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Piatok, 12. apríla 2024
Tennessee Williams: A streetcar named desire
Dátum pridania: 16.12.2004 Oznámkuj: 12345
Autor referátu: sugrej
Jazyk: Angličtina Počet slov: 4 192
Referát vhodný pre: Gymnázium Počet A4: 12.6
Priemerná známka: 2.97 Rýchle čítanie: 21m 0s
Pomalé čítanie: 31m 30s
Mitch is not very intelligent, and so he cannot see through Blanche's feigned innocence or her lies. Mitch is a gentleman, especially compared to his friends, Stanley in particular. He is also is very trusting. He refuses to believe Stanley when he first says that Blanche has been lying to him, and he is deeply hurt when he finds out that Stanley has been right. This pain is compounded because he had never suspected her dishonesty before. The fact that his mother wants to see him married before she dies makes breaking up with Blanche even harder for him.[“BLA: Čo chceš? MIT: Celé leto mi to chýbalo. BLA: Tak sa so mnou ožeň, Mitch! MIT: Myslím, že si ťa už nechcem vziať. BLA: Nie? MIT: Nie si dosť čistá na to, aby som ťa priviedol do domu, kde býva moja matka. BLA: Tak choď preč! Zmizni rýchlo, kým nezačnem kričať na poplach!...“ pg. 87]
In the final scene, he breaks down after seeing Blanche, and realizes that he has lost her because he did not appreciate her great sensitivity.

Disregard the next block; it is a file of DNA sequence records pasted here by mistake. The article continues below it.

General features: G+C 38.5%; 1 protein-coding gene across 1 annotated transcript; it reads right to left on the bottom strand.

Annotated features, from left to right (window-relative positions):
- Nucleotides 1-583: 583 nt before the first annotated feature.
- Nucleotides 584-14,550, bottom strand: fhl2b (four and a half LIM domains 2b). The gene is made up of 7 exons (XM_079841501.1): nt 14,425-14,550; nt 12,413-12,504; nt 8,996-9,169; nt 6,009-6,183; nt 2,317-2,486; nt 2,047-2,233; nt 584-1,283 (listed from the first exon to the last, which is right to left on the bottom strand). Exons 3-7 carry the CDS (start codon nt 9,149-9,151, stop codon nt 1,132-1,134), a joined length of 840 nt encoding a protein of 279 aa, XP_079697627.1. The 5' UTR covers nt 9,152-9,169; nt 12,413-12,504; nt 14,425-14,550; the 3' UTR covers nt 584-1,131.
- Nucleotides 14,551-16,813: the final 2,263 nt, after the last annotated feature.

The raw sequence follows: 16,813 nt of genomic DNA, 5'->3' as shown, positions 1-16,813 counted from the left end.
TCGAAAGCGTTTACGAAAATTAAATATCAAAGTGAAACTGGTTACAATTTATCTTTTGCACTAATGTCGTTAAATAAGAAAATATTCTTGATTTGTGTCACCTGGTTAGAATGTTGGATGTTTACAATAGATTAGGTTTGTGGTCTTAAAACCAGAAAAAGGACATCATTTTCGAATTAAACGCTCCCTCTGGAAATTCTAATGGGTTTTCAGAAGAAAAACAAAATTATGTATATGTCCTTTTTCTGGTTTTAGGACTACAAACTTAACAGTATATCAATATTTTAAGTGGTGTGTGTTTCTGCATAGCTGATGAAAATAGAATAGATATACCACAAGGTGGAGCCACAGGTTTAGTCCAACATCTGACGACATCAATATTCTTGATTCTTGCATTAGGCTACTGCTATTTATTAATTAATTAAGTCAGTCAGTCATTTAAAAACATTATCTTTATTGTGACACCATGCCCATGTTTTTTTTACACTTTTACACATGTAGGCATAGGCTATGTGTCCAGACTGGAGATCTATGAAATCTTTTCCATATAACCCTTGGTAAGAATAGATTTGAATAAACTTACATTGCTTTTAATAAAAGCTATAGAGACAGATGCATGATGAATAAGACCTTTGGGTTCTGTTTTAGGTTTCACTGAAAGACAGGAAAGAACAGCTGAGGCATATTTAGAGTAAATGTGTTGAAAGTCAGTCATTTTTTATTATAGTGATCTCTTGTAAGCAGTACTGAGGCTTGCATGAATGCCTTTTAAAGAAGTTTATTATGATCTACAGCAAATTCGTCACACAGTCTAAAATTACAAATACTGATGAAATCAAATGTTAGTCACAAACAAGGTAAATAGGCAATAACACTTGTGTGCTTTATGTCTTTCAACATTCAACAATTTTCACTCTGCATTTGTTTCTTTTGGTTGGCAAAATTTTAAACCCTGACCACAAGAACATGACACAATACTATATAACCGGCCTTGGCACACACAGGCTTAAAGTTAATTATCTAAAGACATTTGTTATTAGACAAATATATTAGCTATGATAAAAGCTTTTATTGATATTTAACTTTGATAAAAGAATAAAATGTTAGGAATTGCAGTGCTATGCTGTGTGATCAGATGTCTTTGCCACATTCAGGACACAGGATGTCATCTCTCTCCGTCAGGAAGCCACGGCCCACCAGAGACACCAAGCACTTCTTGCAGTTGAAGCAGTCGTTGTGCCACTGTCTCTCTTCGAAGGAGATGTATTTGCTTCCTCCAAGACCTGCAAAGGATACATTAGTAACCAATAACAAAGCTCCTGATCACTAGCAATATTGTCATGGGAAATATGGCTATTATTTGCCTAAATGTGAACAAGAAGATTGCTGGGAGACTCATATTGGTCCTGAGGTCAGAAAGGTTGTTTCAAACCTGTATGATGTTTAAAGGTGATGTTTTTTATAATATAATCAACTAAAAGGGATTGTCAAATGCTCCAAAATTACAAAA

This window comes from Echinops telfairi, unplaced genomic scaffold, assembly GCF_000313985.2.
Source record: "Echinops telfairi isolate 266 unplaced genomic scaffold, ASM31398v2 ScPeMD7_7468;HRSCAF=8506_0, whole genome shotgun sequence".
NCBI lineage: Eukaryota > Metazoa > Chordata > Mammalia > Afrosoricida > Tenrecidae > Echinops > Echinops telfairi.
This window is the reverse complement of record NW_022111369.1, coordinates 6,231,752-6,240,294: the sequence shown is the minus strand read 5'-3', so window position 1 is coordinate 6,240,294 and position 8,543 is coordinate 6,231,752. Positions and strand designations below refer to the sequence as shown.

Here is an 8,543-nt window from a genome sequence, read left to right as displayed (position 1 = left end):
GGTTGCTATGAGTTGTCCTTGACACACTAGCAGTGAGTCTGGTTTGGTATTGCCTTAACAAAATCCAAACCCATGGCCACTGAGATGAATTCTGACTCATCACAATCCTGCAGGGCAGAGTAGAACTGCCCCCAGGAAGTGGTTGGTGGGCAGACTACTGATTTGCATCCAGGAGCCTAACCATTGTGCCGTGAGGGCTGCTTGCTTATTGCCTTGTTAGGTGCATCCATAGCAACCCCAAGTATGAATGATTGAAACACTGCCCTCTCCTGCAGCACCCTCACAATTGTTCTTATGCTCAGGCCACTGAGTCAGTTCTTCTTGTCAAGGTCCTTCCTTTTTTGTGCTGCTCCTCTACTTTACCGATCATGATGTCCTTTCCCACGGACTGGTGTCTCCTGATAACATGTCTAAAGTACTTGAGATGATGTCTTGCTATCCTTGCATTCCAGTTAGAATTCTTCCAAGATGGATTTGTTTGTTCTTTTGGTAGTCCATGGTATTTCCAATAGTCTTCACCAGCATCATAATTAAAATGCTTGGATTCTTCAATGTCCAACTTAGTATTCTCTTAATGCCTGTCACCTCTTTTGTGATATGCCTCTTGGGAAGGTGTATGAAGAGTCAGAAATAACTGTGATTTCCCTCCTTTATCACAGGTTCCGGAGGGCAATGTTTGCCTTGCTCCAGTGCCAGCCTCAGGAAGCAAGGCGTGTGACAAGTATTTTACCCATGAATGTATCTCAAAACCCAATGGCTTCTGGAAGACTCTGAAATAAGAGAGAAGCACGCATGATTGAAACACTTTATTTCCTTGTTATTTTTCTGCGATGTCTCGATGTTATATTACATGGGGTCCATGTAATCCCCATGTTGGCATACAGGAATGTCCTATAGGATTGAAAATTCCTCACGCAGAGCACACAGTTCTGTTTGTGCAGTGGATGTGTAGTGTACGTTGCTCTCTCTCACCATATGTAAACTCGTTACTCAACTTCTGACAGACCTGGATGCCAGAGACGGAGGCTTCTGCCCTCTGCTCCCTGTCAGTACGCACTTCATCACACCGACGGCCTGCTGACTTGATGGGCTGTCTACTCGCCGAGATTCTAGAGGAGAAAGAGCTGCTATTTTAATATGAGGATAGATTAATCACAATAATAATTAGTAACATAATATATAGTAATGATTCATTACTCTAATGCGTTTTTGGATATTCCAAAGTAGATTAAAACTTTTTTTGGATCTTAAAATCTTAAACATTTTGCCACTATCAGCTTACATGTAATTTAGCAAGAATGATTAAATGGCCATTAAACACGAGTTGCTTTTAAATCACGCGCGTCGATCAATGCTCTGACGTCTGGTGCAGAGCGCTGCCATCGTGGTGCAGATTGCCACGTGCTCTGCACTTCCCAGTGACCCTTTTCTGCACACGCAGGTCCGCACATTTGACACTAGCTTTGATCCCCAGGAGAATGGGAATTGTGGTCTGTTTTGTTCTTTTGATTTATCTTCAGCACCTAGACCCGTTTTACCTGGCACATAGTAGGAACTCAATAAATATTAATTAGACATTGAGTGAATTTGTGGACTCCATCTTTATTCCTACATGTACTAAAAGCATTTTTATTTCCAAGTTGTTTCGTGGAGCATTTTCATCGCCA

Eunice Hubbel: The owner of the apartment building, and Steve's wife. She is generally helpful, giving Stella and Blanche shelter after Stanley beats Stella. In the end, she advises Stella that in spite of Blanche's tragedy, life has to go on. In effect, she is advising Stella not to look too hard for the truth.

Steve Hubbel: Eunices's husband. Owner of the apartment building. One of the poker players. Steve has the finally line of the play. As Blanche is carted off to the asylum, he coldly deals another hand.

Pablo Gonzales: One of the poker players. He punctuates the poker games with dashes of Spanish.

Negro Woman: The Negro Woman seems to be one of the non-naturalistic characters; it seems that the actor playing this role is in fact playing a number of different Negro women, all minor characters. Emphasizing the non-naturalistic aspect of the character, in the original production of Streetcar, the "Negro Woman" was played by a male actor.

A Strange Man (The Doctor): The Doctor arrives at the end to bring Blanche on her "vacation." After the Nurse has pinned her, the Doctor succeeds in calming Blanche. She latches onto him, depending, now and always, "on the kindness of strangers."

A Strange Woman (The Nurse): The Nurse is a brutal and impersonal character, institutional and severe in an almost stylized fashion. She wrestles Blanche to the ground.

A Young Collector: The Young Collector comes to collect money for the paper. Blanche throws herself at him shamelessly.

A Mexican Woman: Sells flowers for the dead. She sells these flowers during the powerful scene when Blanche recounts her fall(s) from grace.

Prostitute -Moments before Stanley rapes Blanche, the back wall of the Kowalskis’ apartment becomes transparent, and Blanche sees a prostitute in the street being pursued by a male drunkard. The prostitute’s situation evokes Blanche’s own predicament. After the prostitute and the drunkard pass, the Negro woman scurries by with the prostitute’s lost handbag in hand.
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Tennessee Williams: A Streetcar Named Desire GYM 2.9710 1453 slov
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